8 Essential Oils with Mosquito Repellent Properties:

1. Lemon eucalyptus oil

This essential oil extracted from the leaves and bark of the lemon eucalyptus tree Corymbia citriodora consists of nearly 80% citronellal in addition to appreciable amounts of eucalyptol, linalool and limonene. Hanging branches of eucalyptus at doors and windows and burning the leaves and wood in the evenings were traditional ways to repel mosquitoes in many parts of the world. The commercial mosquito repellent p-menthane-3,8-diol, commonly known as (PMD), considered a safer alternative to DEET, is based on lemon eucalyptus oil.

2. Thyme essential oil

Extracted from the culinary herb Thymus vulgaris, it contains, in addition to Thymol, insect repellant agents Thujone, Pinene, and Linalool.

3. Geranium essential oil

The oil extracted from the aromatic leaves and stems of Pelargonium odoratissimum contains Linalool, Limonene, Citronellol and Alpha-pinene, apart from Geraniol which has proven mosquito repellent action.

4. Lavender essential oil

Obtained from lavender blooms, this sweet-smelling essential oil gives instant relief from mosquito bites on spot application, but it is also effective in warding off these insects. Since it is one of the most popular and safest of essential oils, the mosquito repellant property of this soothing oil can be put to good use at bedtime, especially for kids, this sweet-smelling essential oil gives instant relief from mosquito bites on spot application, but it is also effective in warding off these insects. Since it is one of the most popular and safest of essential oils, the mosquito repellant property of this soothing oil can be put to good use at bedtime, especially for kids.

5. Catnip essential oil

Of the different essential oils derived from aromatic mint family plants, catnip essential oil derived from Nepeta cataria has been found to be most effective against mosquitoes. Catnip has been historically used for the purpose by many tribal communities who just rubbed the leaves on the skin before hunting trips.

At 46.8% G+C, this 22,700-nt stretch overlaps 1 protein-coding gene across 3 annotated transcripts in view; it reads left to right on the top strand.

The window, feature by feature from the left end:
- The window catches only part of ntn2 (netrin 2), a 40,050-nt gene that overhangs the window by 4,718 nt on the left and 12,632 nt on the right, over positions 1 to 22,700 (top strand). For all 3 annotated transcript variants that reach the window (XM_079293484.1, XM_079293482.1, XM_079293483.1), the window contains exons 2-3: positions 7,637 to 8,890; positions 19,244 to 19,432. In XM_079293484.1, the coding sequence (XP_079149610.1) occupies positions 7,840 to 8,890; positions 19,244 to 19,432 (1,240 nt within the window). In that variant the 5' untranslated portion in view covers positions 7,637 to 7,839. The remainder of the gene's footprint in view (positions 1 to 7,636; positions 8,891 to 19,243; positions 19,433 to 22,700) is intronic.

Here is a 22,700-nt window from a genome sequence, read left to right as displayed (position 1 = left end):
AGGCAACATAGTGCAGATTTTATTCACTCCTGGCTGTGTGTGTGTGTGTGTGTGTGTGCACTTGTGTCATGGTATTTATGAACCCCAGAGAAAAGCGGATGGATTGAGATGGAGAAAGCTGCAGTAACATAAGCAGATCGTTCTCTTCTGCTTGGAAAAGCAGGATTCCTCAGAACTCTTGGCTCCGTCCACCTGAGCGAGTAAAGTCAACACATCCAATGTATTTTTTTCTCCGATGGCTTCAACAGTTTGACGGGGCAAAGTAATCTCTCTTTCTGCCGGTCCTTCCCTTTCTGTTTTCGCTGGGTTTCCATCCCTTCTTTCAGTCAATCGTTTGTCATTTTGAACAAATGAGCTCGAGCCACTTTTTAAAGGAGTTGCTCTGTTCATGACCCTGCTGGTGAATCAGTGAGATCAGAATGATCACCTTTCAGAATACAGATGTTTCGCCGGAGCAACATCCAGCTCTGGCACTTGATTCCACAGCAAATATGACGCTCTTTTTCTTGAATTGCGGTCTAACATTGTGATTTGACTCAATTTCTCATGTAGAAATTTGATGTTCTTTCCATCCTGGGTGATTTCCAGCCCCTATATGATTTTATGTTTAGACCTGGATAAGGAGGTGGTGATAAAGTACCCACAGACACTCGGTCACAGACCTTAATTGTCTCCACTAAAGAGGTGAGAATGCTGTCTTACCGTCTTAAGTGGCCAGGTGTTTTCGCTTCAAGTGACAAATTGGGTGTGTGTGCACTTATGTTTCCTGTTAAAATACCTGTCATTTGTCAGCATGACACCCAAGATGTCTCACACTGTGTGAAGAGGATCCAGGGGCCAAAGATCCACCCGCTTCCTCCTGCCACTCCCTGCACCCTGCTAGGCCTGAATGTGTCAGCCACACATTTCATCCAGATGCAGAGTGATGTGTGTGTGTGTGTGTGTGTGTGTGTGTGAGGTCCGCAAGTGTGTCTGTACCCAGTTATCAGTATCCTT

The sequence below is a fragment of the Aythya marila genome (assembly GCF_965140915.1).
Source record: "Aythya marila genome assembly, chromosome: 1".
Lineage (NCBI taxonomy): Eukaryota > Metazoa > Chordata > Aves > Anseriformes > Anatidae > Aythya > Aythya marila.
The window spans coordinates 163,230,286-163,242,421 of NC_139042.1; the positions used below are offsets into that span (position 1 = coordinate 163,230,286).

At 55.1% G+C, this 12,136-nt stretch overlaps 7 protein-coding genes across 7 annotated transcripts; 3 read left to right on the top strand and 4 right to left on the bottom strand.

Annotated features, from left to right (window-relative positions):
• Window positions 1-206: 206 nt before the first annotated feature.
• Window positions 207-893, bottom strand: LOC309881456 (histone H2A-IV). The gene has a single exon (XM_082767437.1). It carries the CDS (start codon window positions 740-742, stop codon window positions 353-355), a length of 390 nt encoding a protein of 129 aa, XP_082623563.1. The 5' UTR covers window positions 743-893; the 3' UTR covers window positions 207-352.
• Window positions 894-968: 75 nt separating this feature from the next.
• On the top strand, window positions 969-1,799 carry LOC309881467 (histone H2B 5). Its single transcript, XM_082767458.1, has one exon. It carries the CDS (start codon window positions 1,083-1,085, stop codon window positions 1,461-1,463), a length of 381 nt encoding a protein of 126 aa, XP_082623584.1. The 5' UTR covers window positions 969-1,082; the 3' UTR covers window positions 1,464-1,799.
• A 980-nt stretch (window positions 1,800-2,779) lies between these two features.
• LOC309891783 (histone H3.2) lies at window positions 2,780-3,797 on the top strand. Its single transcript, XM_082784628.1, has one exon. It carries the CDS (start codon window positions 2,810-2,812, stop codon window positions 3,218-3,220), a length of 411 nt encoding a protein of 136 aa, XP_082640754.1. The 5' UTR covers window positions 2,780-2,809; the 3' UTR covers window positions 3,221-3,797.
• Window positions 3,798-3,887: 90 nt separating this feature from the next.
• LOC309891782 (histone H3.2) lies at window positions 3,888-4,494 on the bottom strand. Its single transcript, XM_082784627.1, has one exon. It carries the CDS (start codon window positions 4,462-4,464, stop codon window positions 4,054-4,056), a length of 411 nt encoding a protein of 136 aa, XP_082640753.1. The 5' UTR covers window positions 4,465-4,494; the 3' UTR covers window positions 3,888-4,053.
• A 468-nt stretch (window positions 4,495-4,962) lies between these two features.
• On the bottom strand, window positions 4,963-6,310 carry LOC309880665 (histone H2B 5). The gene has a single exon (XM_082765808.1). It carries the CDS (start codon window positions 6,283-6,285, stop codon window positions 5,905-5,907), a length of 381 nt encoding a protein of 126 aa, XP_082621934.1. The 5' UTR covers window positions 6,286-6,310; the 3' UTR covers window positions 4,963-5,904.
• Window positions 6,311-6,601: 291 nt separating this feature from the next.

6. Citronella oil

It is extracted from several types of lemongrass Cymbopogon spp., and is commonly used in insect repellant candles and ointments. It is found to be particularly effective against Aedes aegypti mosquitoes that transmit yellow fever as well as Dengue and Zika viruses. Growing citronella around your garden is also a good way to repel mosquitoes. Here are 11 herbs and plants that help to keep mosquitoes away.

7. Cedar wood essential oil

Distilled from the wood of the cedar tree, this oil is used as an insect repellent. It has been found to be very effective against malarial mosquitoes.

8. Basil essential oil

The culinary herb basil is often cultivated close to homes to repel bloodsucking insects, including mosquitoes. The oil extracted from the leaves can be used in mosquito repellent ointments and sprays.

Note: All of these essential oils are available to purchase from Plant Therapy on Amazon here

Combine Essential Oils to Enhance Their Effect

It has been found that a combination of essential oils works better at repelling mosquitoes than individual oils. That could be because the different volatile agents work on the scent receptors of mosquitoes in different ways. Also, different types of mosquitoes may be sensitive to specific substances.

For instance, a combination of geranium oil and vanilla extract has been found to offer up to 7 hours of protection against the Aedes mosquitoes that transmit dengue. On the other hand, mint-family essential oils and thyme oil are better against Anopheles and Culex mosquitoes that spread malaria and filarial disease.